I’m writing this blog post on stolen land with a laptop that is almost certainly the product of the exploitation of labor (including the labor of children). In many ways, the modern ways of life are coming to eat us. Climate change is leading to parts of Earth becoming inhospitable (as I write this, 2023 is on track to be the hottest year every, and the past 3 days have been the record hottest days every recorded), the mines required to dig up rare earth minerals are poisoning the workers, and the Western lifestyle relies on slaves to make it possible. The people most responsible for climate change are the ones the most insualted from it. It’s the global poor who make our shit that’s going to face the brunt of the consequences.

All of this makes it clear, to me, that our lifestyle is not worth it. It’s fundamentally exploitative of the Earth and all of its animals (including humans). While all of the technology is nice, would it be necessary if we never left our hunter-gatherer routes? Do I need a MacBook if all I’m concerned about is finding some great fruit to bring back to my local community? Obviously not, and I do sometimes long for living in a simpler time where I could simply hunt some animals or gather some berries, and then spend the rest of my time in other pursuits. While this vision of pre-agricultural revolution society is definitely romanticized, it’s also not like it could be worse than what we’re currently going through.

At the same time, it’s not like we can really do anything to go back to the way we were. We’re stuck with the hand our ancestors dealt us. Some fish walked out of the water, and now I’m typing about it in the greater context of a human world that’s falling apart. I wish the fish stayed in the water, but like the spirits in Pandora’s box, the fish can’t be put back into the water. We gotta play the hand we’re given. So what does that mean?

Well, it means first acknowledging that reality. The world is going to shit, we can’t really do anything about it because these problems are fundamental problems with the systems humans put in place over thousands of years. However, this reality doesn’t have to confine us. The worst thing to do is to give up on those who currently happen to be going through the shit with us. Despair is a powerful emotion, and I hope it can bring us together to make these last few generations of the human race not totally miserable. So, while I don’t need a MacBook, I’m also not going to begrudge and flog myself for having one. I can recognize the privilege I have and the suffering that went into this machine, but I can also use it to try and help in the small ways that I can. And these ways are small, but they’re the best I can do, and the best is all we can do. We can’t make corporations stop polluting the planet, but we can work on not polluting the planet ourselves. We can buy products that are meant to last rather than go in the trash after the month. And, most importantly, we can be kinder and more understanding. Some people don’t have the resources to help or even survive in the current hell we live in, and it’s those same people who feel the hottest fire. Rather than trying to police where they can sleep or what borders they’re allowed to cross, we can show empathy and try to help make material changes to their conditions.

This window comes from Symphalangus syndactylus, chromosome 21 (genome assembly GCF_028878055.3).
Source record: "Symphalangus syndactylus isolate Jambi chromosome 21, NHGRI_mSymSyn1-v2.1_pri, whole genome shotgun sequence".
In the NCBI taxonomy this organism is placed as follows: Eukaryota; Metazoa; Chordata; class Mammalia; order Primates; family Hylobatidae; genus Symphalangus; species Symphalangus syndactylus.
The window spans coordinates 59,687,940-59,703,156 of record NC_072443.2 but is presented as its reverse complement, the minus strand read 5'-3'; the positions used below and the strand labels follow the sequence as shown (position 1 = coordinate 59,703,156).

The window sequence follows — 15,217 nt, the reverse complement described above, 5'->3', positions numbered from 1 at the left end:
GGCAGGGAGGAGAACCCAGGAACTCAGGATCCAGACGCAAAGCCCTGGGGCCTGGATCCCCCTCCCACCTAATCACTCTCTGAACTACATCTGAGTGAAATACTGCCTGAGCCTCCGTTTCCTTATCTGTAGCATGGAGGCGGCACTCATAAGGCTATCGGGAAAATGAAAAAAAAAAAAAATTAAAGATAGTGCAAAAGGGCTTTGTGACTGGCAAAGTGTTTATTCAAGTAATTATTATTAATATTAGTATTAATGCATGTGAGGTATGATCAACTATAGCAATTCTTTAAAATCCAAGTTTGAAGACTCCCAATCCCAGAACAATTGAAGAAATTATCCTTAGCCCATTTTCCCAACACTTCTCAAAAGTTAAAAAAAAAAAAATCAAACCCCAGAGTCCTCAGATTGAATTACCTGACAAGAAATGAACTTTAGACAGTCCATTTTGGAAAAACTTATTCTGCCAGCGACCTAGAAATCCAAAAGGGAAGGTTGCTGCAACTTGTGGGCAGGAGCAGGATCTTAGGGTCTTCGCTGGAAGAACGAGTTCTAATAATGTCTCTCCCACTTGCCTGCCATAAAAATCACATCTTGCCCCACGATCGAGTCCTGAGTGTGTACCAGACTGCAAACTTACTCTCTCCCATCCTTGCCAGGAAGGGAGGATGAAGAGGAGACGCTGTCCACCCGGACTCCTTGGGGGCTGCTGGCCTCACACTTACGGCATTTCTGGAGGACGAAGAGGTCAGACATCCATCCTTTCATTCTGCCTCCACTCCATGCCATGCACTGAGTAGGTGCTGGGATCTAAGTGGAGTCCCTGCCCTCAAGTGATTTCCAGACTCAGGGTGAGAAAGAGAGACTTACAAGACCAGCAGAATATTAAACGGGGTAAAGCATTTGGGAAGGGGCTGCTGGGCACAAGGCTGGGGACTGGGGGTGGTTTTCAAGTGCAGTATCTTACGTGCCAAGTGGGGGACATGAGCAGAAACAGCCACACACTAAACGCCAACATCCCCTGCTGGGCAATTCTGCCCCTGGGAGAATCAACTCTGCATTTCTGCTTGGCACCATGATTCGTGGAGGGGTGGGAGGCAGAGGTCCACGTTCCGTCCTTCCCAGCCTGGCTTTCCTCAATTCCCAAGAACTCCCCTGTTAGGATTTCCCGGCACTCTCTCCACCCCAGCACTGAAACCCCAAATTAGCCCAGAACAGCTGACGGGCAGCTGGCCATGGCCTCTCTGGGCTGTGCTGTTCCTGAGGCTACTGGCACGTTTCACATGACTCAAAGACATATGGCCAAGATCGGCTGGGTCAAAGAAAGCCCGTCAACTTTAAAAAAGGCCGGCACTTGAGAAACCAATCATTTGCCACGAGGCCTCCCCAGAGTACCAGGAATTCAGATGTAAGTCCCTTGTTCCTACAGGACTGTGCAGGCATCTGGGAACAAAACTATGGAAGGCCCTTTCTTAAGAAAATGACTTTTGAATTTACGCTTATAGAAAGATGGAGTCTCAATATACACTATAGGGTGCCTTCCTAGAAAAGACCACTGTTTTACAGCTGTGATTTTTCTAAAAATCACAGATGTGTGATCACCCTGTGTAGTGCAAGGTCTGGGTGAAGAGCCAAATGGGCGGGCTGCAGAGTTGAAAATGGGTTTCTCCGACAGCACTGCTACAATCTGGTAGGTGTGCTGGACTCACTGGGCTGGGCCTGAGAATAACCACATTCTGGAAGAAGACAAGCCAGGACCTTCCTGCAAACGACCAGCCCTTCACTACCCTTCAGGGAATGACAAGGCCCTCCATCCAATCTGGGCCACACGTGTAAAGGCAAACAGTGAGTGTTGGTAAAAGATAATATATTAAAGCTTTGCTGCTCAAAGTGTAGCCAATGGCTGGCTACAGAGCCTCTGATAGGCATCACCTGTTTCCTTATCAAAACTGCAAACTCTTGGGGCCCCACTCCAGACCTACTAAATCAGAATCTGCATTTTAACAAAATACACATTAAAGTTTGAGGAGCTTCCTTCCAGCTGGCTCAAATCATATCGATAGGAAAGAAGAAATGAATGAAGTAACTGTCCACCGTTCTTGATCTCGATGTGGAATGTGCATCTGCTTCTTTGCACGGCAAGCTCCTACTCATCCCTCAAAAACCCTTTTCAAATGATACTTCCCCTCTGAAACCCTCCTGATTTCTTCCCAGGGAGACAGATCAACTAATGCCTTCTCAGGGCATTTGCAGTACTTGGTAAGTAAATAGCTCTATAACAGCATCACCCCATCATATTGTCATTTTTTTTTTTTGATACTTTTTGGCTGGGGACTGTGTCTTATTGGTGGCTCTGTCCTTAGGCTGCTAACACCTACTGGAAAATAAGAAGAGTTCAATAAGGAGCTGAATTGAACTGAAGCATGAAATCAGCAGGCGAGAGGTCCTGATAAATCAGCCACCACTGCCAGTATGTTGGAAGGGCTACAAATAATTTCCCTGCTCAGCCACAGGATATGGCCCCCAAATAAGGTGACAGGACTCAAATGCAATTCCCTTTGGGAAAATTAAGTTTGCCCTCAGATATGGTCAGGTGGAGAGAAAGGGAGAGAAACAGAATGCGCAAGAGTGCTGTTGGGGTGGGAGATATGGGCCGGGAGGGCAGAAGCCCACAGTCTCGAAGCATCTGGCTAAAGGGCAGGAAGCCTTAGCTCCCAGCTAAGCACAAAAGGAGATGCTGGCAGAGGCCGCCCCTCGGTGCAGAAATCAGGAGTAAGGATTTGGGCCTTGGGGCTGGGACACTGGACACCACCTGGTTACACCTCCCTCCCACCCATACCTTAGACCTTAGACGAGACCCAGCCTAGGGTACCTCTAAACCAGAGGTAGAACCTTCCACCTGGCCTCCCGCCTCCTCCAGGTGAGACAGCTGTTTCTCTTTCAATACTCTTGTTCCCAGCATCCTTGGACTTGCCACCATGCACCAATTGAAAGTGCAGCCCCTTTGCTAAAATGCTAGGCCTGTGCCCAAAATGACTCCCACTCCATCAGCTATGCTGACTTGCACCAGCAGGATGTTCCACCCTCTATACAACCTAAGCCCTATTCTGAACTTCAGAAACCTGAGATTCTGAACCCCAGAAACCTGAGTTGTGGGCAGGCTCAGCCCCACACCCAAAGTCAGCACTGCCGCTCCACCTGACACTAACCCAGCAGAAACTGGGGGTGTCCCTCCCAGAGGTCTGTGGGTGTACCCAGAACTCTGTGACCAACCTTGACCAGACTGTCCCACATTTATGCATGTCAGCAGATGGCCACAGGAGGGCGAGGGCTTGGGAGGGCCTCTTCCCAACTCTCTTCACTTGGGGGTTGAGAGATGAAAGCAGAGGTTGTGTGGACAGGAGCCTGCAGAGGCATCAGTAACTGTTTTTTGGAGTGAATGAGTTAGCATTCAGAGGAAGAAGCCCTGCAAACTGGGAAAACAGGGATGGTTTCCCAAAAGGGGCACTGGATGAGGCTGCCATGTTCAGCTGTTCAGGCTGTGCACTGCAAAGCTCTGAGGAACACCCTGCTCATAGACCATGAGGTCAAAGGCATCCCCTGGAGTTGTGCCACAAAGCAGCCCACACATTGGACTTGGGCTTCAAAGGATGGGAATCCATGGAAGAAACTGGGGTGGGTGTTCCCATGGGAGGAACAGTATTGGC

It’s an uphill battle, and I’m not saying we can actually do much. After all, we can only put decorations around the lava pools, and we know that eventually even the things which we use to brighten the world a little will burn away. However, they’re still going to make the world a little bit of a better place, and that’s worth it. Despair doesn’t have to lead to cynicism.


  • The image of the Earth from the Moon is from NASA and available under the public domain.